Tabo (ཏ་པོ་), a medium-size village in the lower Spiti valley, is famous for its monastery. The sacred comound or monastic complex (chökhor, ཆོས་འཁོར་) is situated on the plain in front of the village. The large old monastery contains nine temples from various periods within the old sacred enclosure. New temples and living buildings have recently been added to the east of the old complex.

Of the nine temples within the old sacred enclosure the Main Temple (gTsug-lag-khang) is attributable to the late 10th century, while the other temples in their present state of preservation range from the 14th to the 19th centuries. Although some earlier remains, such as painted chörten, carved wooden door-frames, and stone bases of pillars are preserved in the other monuments as well, these most likely represent cases of reusage.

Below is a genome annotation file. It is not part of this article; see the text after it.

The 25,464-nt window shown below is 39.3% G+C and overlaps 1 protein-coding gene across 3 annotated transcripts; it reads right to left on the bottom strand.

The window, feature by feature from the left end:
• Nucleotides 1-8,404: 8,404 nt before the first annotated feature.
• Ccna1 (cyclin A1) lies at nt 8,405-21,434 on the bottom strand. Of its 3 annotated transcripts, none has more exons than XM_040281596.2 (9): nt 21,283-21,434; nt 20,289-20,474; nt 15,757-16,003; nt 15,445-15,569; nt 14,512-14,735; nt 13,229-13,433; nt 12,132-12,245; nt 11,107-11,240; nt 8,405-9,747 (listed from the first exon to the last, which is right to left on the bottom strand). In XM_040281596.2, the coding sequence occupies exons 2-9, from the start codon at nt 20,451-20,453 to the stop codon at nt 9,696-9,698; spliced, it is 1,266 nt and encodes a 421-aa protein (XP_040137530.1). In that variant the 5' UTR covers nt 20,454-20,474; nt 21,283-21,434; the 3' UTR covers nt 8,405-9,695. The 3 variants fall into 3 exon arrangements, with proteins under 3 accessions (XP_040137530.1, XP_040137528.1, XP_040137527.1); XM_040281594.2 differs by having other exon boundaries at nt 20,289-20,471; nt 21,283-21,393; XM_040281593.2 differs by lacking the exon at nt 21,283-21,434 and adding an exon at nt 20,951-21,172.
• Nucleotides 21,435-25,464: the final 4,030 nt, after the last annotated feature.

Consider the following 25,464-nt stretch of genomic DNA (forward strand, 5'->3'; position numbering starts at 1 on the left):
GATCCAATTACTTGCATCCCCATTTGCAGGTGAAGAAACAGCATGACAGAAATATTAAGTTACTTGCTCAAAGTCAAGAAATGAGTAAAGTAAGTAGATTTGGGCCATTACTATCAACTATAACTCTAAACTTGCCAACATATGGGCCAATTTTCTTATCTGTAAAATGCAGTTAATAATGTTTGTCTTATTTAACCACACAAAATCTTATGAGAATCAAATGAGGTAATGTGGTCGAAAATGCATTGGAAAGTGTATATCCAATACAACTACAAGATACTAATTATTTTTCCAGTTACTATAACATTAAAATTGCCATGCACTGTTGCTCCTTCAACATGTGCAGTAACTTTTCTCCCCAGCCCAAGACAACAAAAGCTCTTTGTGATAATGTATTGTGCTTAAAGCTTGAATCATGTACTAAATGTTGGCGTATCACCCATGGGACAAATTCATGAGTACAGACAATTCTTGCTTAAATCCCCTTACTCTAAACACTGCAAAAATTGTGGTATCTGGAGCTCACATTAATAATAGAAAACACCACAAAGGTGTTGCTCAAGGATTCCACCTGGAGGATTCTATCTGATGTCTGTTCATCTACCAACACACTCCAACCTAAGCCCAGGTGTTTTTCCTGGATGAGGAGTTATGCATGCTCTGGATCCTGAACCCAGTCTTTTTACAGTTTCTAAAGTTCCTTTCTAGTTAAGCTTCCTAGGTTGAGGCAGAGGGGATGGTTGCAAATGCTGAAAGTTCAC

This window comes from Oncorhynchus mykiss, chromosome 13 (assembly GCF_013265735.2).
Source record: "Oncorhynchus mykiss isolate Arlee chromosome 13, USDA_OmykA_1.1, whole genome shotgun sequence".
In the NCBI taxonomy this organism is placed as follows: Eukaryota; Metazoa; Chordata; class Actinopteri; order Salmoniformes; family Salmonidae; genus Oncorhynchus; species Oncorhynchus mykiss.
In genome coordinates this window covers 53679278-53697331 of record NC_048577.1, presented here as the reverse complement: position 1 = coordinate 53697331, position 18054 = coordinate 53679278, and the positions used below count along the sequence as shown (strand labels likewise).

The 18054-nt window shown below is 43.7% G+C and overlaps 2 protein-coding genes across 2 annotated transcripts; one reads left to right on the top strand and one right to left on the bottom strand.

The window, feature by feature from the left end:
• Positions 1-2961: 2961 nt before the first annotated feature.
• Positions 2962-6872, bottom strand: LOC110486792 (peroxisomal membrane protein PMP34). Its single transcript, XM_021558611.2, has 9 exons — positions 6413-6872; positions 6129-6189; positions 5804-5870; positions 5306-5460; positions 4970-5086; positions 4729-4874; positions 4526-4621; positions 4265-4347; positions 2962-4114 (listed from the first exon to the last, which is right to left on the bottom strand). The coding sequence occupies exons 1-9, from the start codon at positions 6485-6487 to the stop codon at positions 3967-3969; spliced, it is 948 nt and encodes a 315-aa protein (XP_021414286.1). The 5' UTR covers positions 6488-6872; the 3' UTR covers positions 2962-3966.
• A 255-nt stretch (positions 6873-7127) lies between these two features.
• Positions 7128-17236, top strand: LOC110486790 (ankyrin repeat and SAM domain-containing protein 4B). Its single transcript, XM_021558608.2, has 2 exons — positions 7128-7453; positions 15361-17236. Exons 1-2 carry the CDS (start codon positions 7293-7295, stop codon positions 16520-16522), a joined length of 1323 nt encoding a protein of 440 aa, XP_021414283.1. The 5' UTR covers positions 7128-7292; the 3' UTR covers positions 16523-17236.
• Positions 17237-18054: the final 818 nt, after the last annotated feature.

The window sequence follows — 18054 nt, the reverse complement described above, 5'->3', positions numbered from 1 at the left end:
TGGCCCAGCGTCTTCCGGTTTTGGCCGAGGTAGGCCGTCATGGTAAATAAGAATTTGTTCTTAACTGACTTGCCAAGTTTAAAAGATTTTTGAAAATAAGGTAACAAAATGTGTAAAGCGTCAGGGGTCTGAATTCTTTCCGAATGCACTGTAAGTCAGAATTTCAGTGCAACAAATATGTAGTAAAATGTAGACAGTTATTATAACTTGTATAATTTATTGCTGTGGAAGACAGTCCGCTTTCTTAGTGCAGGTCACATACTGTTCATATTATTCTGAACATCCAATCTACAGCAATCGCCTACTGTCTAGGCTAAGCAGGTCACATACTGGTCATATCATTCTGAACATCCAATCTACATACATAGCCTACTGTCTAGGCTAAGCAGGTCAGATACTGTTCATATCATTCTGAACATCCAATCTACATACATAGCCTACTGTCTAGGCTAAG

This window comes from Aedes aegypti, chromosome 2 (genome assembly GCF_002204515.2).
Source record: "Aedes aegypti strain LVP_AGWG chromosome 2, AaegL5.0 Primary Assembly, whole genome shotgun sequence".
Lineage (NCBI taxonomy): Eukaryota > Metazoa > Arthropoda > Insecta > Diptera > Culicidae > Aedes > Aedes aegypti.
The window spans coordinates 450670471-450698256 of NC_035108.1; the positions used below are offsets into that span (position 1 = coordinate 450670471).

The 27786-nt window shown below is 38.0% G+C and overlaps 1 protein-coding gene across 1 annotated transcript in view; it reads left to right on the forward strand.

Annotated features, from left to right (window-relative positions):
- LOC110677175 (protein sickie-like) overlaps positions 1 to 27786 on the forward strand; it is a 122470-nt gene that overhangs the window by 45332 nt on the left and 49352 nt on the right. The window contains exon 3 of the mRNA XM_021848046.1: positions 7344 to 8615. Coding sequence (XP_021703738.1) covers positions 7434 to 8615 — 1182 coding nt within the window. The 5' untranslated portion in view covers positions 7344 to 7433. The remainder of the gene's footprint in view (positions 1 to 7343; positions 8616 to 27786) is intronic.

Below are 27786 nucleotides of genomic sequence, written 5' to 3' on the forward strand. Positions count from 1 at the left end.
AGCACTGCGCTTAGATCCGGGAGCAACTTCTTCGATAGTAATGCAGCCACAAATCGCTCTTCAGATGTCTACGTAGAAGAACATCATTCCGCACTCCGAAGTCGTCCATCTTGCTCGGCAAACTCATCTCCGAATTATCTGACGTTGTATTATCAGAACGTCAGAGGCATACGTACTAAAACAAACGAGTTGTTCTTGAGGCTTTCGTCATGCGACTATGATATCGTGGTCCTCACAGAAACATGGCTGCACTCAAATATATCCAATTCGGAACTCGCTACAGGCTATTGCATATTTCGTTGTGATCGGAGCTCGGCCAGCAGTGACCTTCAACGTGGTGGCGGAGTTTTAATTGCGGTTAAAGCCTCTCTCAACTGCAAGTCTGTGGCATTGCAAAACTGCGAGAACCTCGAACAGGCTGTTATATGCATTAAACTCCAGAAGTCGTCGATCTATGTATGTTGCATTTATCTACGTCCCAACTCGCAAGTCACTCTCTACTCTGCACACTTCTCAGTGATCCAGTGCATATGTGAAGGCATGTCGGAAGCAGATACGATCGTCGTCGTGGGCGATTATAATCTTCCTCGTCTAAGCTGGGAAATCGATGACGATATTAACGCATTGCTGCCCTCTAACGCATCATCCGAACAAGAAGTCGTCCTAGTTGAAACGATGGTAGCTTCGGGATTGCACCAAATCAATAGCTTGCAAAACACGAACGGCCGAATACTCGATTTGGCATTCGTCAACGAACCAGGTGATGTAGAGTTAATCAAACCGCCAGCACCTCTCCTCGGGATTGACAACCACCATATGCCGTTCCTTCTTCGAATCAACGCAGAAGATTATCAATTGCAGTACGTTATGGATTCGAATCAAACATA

Tabo was the first monastery in the western Himalayas to become the focus of extensive scholarly research, several reports about Tabo monastery and particularly its oldest temple, the Main Temple, having been published as early as 1935 (Giuseppe Tucci). However, only in recent years has it again been possible for non-Indians to resume research there. A detailed study of the monastery was possible thanks to permission from the Archaeological Survey of India (ASI) but above all to the helpful and understanding attitude of the abbot and monks of Tabo.

  • Tucci, Giuseppe (1988) The Temples of Western Tibet and their Artistic Symbolism. Indo-Tibetica III.1: The Monasteries of Spiti and Kunavar. Shata-Pitaka Series, Vol. 350, edited by Lokesh Chandra. New Delhi, Aditya Prakashan.